U.S. Supreme Court
Alviso v. United States, 75 U.S. 8 Wall. 337 337 (1868)
Alviso v. United States
75 U.S. (8 Wall.) 337
1. Where a Mexican grant of land in California designates the land granted by a particular name and specifies the quantity, but does not give any boundaries, the grantee is entitled to the quantity specified within the limits of his settlement and possession, if that amount can be obtained without encroachment upon the prior rights of adjoining proprietors.
2. When the evidence upon a boundary line, between two Mexican grants, is conflicting and irreconcilable, this Court will not interfere with the decision of the court below.
3. Parties not claiming under the United States, who are allowed to intervene in proceedings of the district court to correct surveys of Mexican land grants in California, under the Act of June 14, 1860, must claim under cessions of the former Mexican government. The order of the district court, allowing a party thus claiming to intervene, is it determination that he possesses such interest derived from that government as to entitle him to contest the survey, and objection to his intervention, on the ground that he possesses no such interest, cannot be taken for the first time in this Court.
4. The United States cannot object to the correctness of a boundary line in an approved survey if they have not appealed from the decree approving the survey.
This was an appeal from a decree of the District Court of California, approving a survey of a confirmed Mexican land claim. There were two grants issued by the Mexican government to the claimant.
The original grant, issued in September, 1835, described the land ceded as known by the name of Milpitas, and as being one league in length, from north to south, and oneself a league in width, from east to west, and being in extent equal to half a square league, as shown by the accompanying map. The second grant, issued in October following, chanrobles.com-red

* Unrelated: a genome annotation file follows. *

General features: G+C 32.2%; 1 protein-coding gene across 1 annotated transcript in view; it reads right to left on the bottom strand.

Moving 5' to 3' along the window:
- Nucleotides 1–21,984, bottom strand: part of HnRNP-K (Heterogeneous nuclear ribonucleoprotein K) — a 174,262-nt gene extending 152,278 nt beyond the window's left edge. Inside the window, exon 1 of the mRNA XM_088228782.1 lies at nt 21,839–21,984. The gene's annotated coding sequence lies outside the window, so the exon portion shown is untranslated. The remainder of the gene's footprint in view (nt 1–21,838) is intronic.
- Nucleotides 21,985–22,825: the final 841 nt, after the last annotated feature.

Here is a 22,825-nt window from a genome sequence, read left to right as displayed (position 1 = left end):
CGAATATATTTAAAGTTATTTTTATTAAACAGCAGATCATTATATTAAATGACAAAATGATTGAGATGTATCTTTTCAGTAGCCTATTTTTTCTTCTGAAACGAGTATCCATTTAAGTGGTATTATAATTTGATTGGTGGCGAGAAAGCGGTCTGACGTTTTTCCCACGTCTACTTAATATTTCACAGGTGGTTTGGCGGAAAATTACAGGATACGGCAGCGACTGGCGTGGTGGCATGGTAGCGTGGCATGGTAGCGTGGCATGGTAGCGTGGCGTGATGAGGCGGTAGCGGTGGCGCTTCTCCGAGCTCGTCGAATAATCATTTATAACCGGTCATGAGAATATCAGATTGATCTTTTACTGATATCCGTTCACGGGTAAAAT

added a half league to the original quantity on the west, so as to make the entire tract ceded a square league. The second of these title papers, merely adding to the quantity originally granted, the two are spoken of in the opinion, as constituting one concession or grant.
Neither of the title papers gave any boundaries of the land, or referred to any documents by which the boundaries could be ascertained, except the map mentioned. This map was a rude and imperfect sketch, indicating only the general locality of the land, without fixing, with any precision, its exterior limits.
The decree of the district court upon the claim of the grantee did not give the boundaries of the claim. It adjudged the claim to be valid, to the extent and quantity of one square league, provided that quantity be contained "within the boundaries called for in the grants," and the map to which they referred; and if there were less than that quantity, then the confirmation was to be restricted accordingly. But no boundaries were, in fact, stated in the grants. The decree also declared the tract confirmed to be the land "of which the possession was proved to have been long enjoyed" by the claimant. The proof here mentioned, only showed that the claimant had been, for many years, in possession of some of the land granted to him, without mentioning any boundaries of the land, or indicating that any were established.
Three surveys of the claim were made by different surveyors, and submitted to the district court for examination and approval, and in relation to each of them, testimony was taken and counsel were heard, either upon the intervention of the United States or of the claimant or of adjoining proprietors.
The first two surveys were set aside, and the questions presented arose upon the third survey. One Higuera owned a tract on the north, and it appeared from the evidence that the boundary line between him and Alviso, at one time in dispute, was settled and fixed under the Mexican government. On the west, one White owned a tract, as confirmee chanrobles.com-red
of a grant known as Rincon de los Esteros, and a creek, known as Penetencia Creek, was the boundary between him and Alviso. The questions on this case related to the southern boundary of the tract of the claimant, and upon this the evidence was conflicting and irreconcilable. One Berrysea claimed the land on the south, and he intervened in the proceedings upon the survey in the district court, by leave of the court. In his petition for permission to intervene, he alleged that he was the owner of the rancho on the south of the claim of the claimant, as surveyed under title derived from the Mexican government; that the Creek Milpitas was the boundary between his rancho and the rancho confirmed to the claimant, and that the survey of the claimant's claim included about fifteen or eighteen hundred acres of land belonging to him. There was no other evidence in the record that Berrysea had any grant.
The appeal was by the claimant.